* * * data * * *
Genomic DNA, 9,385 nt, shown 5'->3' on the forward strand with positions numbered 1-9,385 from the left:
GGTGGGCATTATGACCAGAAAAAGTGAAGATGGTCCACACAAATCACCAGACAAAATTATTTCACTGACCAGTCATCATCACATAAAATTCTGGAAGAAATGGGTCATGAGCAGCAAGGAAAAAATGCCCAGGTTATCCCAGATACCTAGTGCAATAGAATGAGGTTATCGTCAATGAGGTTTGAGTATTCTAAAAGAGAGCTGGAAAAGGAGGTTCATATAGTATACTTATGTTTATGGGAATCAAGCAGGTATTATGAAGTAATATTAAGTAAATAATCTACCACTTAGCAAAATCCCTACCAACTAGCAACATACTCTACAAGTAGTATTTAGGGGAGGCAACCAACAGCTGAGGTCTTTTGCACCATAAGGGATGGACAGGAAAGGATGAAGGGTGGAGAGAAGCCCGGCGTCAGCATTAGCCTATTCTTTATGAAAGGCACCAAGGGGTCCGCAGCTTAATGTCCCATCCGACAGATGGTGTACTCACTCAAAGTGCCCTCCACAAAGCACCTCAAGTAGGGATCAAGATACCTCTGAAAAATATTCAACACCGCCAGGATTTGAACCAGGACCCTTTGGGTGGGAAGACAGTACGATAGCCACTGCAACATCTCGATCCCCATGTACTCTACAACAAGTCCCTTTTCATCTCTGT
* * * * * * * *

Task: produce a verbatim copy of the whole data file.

Genomic DNA, 9,385 nt, shown 5'->3' on the forward strand with positions numbered 1-9,385 from the left:
GGTGGGCATTATGACCAGAAAAAGTGAAGATGGTCCACACAAATCACCAGACAAAATTATTTCACTGACCAGTCATCATCACATAAAATTCTGGAAGAAATGGGTCATGAGCAGCAAGGAAAAAATGCCCAGGTTATCCCAGATACCTAGTGCAATAGAATGAGGTTATCGTCAATGAGGTTTGAGTATTCTAAAAGAGAGCTGGAAAAGGAGGTTCATATAGTATACTTATGTTTATGGGAATCAAGCAGGTATTATGAAGTAATATTAAGTAAATAATCTACCACTTAGCAAAATCCCTACCAACTAGCAACATACTCTACAAGTAGTATTTAGGGGAGGCAACCAACAGCTGAGGTCTTTTGCACCATAAGGGATGGACAGGAAAGGATGAAGGGTGGAGAGAAGCCCGGCGTCAGCATTAGCCTATTCTTTATGAAAGGCACCAAGGGGTCCGCAGCTTAATGTCCCATCCGACAGATGGTGTACTCACTCAAAGTGCCCTCCACAAAGCACCTCAAGTAGGGATCAAGATACCTCTGAAAAATATTCAACACCGCCAGGATTTGAACCAGGACCCTTTGGGTGGGAAGACAGTACGATAGCCACTGCAACATCTCGATCCCCATGTACTCTACAACAAGTCCCTTTTCATCTCTGT